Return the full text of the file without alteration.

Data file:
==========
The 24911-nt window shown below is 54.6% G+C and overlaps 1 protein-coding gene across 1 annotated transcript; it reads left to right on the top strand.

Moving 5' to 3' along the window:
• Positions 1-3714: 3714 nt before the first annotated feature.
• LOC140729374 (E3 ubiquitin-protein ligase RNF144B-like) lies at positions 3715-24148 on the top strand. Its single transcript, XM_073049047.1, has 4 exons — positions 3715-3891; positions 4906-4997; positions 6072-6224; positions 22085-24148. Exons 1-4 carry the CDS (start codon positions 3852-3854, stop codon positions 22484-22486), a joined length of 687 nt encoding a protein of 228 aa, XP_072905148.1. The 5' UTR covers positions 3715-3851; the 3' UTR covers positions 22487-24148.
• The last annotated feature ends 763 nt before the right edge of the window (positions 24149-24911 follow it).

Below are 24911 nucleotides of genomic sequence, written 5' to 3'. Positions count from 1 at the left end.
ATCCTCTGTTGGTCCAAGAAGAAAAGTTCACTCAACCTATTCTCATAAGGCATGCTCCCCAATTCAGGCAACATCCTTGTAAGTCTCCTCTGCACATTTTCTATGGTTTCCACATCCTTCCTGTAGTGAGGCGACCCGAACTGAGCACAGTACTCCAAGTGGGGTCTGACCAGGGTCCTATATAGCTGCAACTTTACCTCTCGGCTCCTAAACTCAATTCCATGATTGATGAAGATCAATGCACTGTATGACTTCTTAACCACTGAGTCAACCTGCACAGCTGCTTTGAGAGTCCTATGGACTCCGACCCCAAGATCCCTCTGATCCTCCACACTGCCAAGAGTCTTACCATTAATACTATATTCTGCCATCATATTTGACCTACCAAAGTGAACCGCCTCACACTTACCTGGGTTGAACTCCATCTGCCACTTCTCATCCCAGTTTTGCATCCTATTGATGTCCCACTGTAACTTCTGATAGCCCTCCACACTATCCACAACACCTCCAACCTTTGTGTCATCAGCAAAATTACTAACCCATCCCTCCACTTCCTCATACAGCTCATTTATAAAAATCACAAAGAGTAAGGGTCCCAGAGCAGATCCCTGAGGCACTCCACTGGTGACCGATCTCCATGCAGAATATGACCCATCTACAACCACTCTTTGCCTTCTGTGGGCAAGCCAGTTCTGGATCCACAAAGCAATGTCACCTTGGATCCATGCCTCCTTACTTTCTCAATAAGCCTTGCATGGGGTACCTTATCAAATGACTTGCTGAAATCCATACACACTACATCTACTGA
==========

The 24911-nt window shown below is 54.6% G+C and overlaps 1 protein-coding gene across 1 annotated transcript; it reads left to right on the top strand.

Moving 5' to 3' along the window:
• Positions 1-3714: 3714 nt before the first annotated feature.
• LOC140729374 (E3 ubiquitin-protein ligase RNF144B-like) lies at positions 3715-24148 on the top strand. Its single transcript, XM_073049047.1, has 4 exons — positions 3715-3891; positions 4906-4997; positions 6072-6224; positions 22085-24148. Exons 1-4 carry the CDS (start codon positions 3852-3854, stop codon positions 22484-22486), a joined length of 687 nt encoding a protein of 228 aa, XP_072905148.1. The 5' UTR covers positions 3715-3851; the 3' UTR covers positions 22487-24148.
• The last annotated feature ends 763 nt before the right edge of the window (positions 24149-24911 follow it).

Below are 24911 nucleotides of genomic sequence, written 5' to 3'. Positions count from 1 at the left end.
ATCCTCTGTTGGTCCAAGAAGAAAAGTTCACTCAACCTATTCTCATAAGGCATGCTCCCCAATTCAGGCAACATCCTTGTAAGTCTCCTCTGCACATTTTCTATGGTTTCCACATCCTTCCTGTAGTGAGGCGACCCGAACTGAGCACAGTACTCCAAGTGGGGTCTGACCAGGGTCCTATATAGCTGCAACTTTACCTCTCGGCTCCTAAACTCAATTCCATGATTGATGAAGATCAATGCACTGTATGACTTCTTAACCACTGAGTCAACCTGCACAGCTGCTTTGAGAGTCCTATGGACTCCGACCCCAAGATCCCTCTGATCCTCCACACTGCCAAGAGTCTTACCATTAATACTATATTCTGCCATCATATTTGACCTACCAAAGTGAACCGCCTCACACTTACCTGGGTTGAACTCCATCTGCCACTTCTCATCCCAGTTTTGCATCCTATTGATGTCCCACTGTAACTTCTGATAGCCCTCCACACTATCCACAACACCTCCAACCTTTGTGTCATCAGCAAAATTACTAACCCATCCCTCCACTTCCTCATACAGCTCATTTATAAAAATCACAAAGAGTAAGGGTCCCAGAGCAGATCCCTGAGGCACTCCACTGGTGACCGATCTCCATGCAGAATATGACCCATCTACAACCACTCTTTGCCTTCTGTGGGCAAGCCAGTTCTGGATCCACAAAGCAATGTCACCTTGGATCCATGCCTCCTTACTTTCTCAATAAGCCTTGCATGGGGTACCTTATCAAATGACTTGCTGAAATCCATACACACTACATCTACTGA